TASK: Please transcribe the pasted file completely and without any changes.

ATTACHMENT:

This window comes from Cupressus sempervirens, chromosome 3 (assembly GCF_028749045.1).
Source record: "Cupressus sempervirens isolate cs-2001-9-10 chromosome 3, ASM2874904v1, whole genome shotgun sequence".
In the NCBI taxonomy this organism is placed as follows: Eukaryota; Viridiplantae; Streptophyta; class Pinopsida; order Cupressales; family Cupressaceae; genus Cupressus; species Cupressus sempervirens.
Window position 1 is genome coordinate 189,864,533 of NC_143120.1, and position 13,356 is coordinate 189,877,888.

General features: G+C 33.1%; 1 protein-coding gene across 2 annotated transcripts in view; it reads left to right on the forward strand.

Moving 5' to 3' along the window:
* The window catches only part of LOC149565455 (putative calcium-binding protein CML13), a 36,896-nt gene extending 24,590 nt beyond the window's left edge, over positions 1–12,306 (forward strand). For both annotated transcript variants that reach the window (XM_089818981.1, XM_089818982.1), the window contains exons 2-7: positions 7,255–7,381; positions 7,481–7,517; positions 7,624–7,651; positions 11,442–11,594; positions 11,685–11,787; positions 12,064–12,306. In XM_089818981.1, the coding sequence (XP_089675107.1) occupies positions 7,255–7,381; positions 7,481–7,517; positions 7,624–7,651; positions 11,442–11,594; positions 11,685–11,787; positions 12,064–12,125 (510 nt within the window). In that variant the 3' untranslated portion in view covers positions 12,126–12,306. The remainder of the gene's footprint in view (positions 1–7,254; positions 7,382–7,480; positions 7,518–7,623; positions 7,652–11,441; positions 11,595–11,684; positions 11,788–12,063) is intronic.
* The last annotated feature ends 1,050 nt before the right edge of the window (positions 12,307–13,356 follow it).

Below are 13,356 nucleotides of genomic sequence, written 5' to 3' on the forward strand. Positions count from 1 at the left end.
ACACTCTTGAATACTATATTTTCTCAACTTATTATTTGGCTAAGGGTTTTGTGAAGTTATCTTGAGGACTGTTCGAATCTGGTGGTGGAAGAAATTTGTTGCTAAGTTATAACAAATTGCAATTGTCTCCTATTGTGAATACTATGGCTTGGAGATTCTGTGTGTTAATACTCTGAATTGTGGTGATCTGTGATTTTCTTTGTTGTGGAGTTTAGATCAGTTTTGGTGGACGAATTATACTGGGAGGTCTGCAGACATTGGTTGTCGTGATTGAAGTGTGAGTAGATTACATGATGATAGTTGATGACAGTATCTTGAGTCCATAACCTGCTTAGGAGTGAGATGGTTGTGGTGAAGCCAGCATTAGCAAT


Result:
This window comes from Cupressus sempervirens, chromosome 3 (assembly GCF_028749045.1).
Source record: "Cupressus sempervirens isolate cs-2001-9-10 chromosome 3, ASM2874904v1, whole genome shotgun sequence".
In the NCBI taxonomy this organism is placed as follows: Eukaryota; Viridiplantae; Streptophyta; class Pinopsida; order Cupressales; family Cupressaceae; genus Cupressus; species Cupressus sempervirens.
Window position 1 is genome coordinate 189,864,533 of NC_143120.1, and position 13,356 is coordinate 189,877,888.

General features: G+C 33.1%; 1 protein-coding gene across 2 annotated transcripts in view; it reads left to right on the forward strand.

Moving 5' to 3' along the window:
* The window catches only part of LOC149565455 (putative calcium-binding protein CML13), a 36,896-nt gene extending 24,590 nt beyond the window's left edge, over positions 1–12,306 (forward strand). For both annotated transcript variants that reach the window (XM_089818981.1, XM_089818982.1), the window contains exons 2-7: positions 7,255–7,381; positions 7,481–7,517; positions 7,624–7,651; positions 11,442–11,594; positions 11,685–11,787; positions 12,064–12,306. In XM_089818981.1, the coding sequence (XP_089675107.1) occupies positions 7,255–7,381; positions 7,481–7,517; positions 7,624–7,651; positions 11,442–11,594; positions 11,685–11,787; positions 12,064–12,125 (510 nt within the window). In that variant the 3' untranslated portion in view covers positions 12,126–12,306. The remainder of the gene's footprint in view (positions 1–7,254; positions 7,382–7,480; positions 7,518–7,623; positions 7,652–11,441; positions 11,595–11,684; positions 11,788–12,063) is intronic.
* The last annotated feature ends 1,050 nt before the right edge of the window (positions 12,307–13,356 follow it).

Below are 13,356 nucleotides of genomic sequence, written 5' to 3' on the forward strand. Positions count from 1 at the left end.
ACACTCTTGAATACTATATTTTCTCAACTTATTATTTGGCTAAGGGTTTTGTGAAGTTATCTTGAGGACTGTTCGAATCTGGTGGTGGAAGAAATTTGTTGCTAAGTTATAACAAATTGCAATTGTCTCCTATTGTGAATACTATGGCTTGGAGATTCTGTGTGTTAATACTCTGAATTGTGGTGATCTGTGATTTTCTTTGTTGTGGAGTTTAGATCAGTTTTGGTGGACGAATTATACTGGGAGGTCTGCAGACATTGGTTGTCGTGATTGAAGTGTGAGTAGATTACATGATGATAGTTGATGACAGTATCTTGAGTCCATAACCTGCTTAGGAGTGAGATGGTTGTGGTGAAGCCAGCATTAGCAAT